As a member of the National Hearing Conservation Association (NHCA), EI is committed to preventing hearing loss due to noise exposure in all sectors of society. As part of our comprehensive hearing conservation services, EI provides a wide range of sound level measurement services and program development.
EI industrial hygiene professionals have over twenty years of experience with the identification, evaluation, and control of industrial and community noise sources. EI professionals are available to conduct personal noise dosimetry and sound level surveys to determine if employee exposures to noise exceed the OSHA exposure limits that require the enrollment in a Hearing Conservation Program (HCP), use of hearing protection devices (HPDs) and/or the implementation of engineering and administrative controls to minimize employee exposure to noise in the workplace. The OSHA Permissible Exposure Limit (PEL) and Action Level (AL) for employee noise exposure are based upon an 8-hour Time Weighted Average (TWA). The OSHA AL is 85 dBA and the PEL is 90 dBA.
Personal noise dosimetry is recommended to ensure that noise exposure for the full-shift (typically 8-hours) is captured to compare results directly with the OSHA limits. The results of this survey will determine if actions are necessary to ensure compliance with the OSHA Standard (1910.95) and minimize the potential for noise induced hearing loss. The enrollment in a HCP is required if results of testing indicate that employee exposures exceed the Action Level of 85 dBA. The use of hearing protection and the implementation of feasible engineering and administrative controls are also required if exposures exceed the Permissible Exposure Limit of 90dBA.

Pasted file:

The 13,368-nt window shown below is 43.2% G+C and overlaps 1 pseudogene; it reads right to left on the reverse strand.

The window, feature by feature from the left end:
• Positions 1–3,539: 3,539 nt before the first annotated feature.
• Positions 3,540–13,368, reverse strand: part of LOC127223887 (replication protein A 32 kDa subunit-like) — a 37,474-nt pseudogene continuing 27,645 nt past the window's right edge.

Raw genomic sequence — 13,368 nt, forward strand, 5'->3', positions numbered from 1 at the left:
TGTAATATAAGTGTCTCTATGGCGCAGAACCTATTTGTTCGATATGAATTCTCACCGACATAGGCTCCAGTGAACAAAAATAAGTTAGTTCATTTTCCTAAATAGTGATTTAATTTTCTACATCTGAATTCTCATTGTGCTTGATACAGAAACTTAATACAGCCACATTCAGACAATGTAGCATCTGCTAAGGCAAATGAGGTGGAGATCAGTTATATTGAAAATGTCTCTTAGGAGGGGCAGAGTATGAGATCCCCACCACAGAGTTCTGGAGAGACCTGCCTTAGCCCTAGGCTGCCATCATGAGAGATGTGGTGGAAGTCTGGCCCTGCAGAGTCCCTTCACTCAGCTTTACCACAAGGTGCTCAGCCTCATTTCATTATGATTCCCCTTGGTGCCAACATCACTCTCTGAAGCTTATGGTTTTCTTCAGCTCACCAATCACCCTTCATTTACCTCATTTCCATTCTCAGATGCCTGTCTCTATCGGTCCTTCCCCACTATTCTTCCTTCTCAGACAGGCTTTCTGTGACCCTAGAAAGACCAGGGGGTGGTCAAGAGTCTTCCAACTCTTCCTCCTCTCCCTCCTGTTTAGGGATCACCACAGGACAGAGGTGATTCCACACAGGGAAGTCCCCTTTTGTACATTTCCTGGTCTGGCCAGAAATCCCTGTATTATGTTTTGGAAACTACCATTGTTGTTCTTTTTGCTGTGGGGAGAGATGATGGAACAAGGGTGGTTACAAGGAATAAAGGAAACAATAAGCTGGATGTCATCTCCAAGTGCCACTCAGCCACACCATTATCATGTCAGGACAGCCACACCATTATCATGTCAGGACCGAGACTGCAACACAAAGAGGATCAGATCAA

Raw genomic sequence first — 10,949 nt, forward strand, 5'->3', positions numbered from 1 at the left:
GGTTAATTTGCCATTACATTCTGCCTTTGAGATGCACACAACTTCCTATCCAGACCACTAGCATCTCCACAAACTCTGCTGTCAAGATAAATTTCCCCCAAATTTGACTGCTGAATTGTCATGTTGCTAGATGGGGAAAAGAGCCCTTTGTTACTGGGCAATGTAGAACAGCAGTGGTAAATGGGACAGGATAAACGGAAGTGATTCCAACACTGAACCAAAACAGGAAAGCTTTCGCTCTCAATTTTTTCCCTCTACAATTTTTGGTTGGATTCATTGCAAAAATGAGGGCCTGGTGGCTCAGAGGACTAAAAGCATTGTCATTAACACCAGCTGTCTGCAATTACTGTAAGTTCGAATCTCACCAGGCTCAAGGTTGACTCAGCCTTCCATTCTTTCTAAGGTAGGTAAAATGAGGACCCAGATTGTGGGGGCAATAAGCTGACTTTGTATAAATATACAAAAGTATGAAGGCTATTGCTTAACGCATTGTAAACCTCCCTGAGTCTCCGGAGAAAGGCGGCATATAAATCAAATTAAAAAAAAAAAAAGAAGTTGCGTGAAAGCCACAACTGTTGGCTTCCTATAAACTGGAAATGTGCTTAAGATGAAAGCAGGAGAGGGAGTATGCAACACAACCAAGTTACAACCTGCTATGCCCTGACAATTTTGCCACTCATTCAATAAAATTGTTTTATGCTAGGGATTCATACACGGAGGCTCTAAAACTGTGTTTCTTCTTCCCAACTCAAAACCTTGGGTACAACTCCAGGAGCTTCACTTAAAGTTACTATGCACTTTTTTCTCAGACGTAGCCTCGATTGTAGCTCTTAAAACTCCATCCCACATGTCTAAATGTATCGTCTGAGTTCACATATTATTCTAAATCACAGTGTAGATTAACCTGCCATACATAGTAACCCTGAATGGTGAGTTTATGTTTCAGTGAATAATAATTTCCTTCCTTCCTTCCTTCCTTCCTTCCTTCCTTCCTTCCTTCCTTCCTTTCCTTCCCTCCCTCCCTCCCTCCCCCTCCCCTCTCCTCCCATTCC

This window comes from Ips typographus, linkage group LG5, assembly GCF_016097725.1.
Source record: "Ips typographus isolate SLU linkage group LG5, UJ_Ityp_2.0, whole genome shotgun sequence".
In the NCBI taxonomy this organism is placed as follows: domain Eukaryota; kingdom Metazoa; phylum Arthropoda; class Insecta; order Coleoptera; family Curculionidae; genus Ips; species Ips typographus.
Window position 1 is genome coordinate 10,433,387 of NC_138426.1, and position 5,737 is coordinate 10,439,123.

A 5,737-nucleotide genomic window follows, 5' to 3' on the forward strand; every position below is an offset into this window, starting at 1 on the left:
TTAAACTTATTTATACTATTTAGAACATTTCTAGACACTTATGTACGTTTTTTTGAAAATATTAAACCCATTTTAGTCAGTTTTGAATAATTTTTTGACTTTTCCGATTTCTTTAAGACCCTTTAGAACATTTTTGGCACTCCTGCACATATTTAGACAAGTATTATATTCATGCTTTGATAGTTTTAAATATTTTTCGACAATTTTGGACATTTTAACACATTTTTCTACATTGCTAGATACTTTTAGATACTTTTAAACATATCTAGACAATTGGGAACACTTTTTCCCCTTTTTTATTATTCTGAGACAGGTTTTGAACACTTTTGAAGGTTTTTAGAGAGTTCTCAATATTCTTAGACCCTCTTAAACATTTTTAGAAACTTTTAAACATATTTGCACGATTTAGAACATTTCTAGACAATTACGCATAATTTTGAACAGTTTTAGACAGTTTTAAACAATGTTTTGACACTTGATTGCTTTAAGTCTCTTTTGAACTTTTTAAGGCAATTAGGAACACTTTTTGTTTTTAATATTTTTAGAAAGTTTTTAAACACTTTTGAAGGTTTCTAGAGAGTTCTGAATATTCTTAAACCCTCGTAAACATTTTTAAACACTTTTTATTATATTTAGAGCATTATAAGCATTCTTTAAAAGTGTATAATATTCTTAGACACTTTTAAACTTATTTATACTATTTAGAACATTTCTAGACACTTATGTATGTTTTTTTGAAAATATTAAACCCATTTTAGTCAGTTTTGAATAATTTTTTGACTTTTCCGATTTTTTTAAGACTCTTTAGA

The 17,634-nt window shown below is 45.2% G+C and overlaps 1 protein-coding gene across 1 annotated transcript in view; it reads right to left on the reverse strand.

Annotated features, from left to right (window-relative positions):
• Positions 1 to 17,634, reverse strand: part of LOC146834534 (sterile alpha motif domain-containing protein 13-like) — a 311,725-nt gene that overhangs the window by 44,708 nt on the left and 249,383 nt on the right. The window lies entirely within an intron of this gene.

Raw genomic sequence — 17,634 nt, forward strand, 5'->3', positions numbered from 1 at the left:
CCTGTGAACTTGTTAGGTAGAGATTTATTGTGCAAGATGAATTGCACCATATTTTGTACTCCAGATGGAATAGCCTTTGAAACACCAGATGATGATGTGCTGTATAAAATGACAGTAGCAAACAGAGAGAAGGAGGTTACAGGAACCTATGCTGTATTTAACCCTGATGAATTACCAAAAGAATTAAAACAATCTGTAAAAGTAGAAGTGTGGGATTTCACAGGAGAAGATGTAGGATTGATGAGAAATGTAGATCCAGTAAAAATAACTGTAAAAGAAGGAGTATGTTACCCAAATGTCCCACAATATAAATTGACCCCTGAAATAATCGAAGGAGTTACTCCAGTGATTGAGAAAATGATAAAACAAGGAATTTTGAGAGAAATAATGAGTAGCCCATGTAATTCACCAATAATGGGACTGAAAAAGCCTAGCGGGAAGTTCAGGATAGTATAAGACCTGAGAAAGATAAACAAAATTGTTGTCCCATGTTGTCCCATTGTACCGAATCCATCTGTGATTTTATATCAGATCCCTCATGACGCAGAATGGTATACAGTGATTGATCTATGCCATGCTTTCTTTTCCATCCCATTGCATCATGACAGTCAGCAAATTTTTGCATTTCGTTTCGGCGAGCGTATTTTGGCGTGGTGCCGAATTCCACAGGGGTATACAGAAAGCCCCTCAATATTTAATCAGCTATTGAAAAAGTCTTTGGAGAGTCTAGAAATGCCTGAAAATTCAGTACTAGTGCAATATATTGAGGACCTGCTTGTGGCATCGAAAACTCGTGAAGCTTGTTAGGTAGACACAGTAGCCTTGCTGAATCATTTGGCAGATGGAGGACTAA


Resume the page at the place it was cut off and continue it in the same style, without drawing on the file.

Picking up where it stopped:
EI is also available to assist with the selection and design of hearing protection devices, engineering and administrative controls. EI industrial hygiene professionals will collect sound level measurements and perform octave band analysis (OBA) to determine the most cost effective solutions to control noise exposure. Our Industrial Hygienists and Certified Industrial Hygienists (CIHs) are also experienced and available to work directly with noise control engineers and conduct feasibility studies for noise control technologies.
Our industrial hygienists also have extensive experience with the evaluation of community and environmental noise sources. These surveys are typically conducted to determine if industries are operating within local noise ordinances and if construction will impact local residents and community activities. Compliance with the Environmental Protection Agency (EPA) and Department of Housing and Urban Development (HUD) noise standards requires that long-term average sound levels be collected and analyzed. These long term (24-hour) samples are commonly referred to as the day-night average sound level (DNL).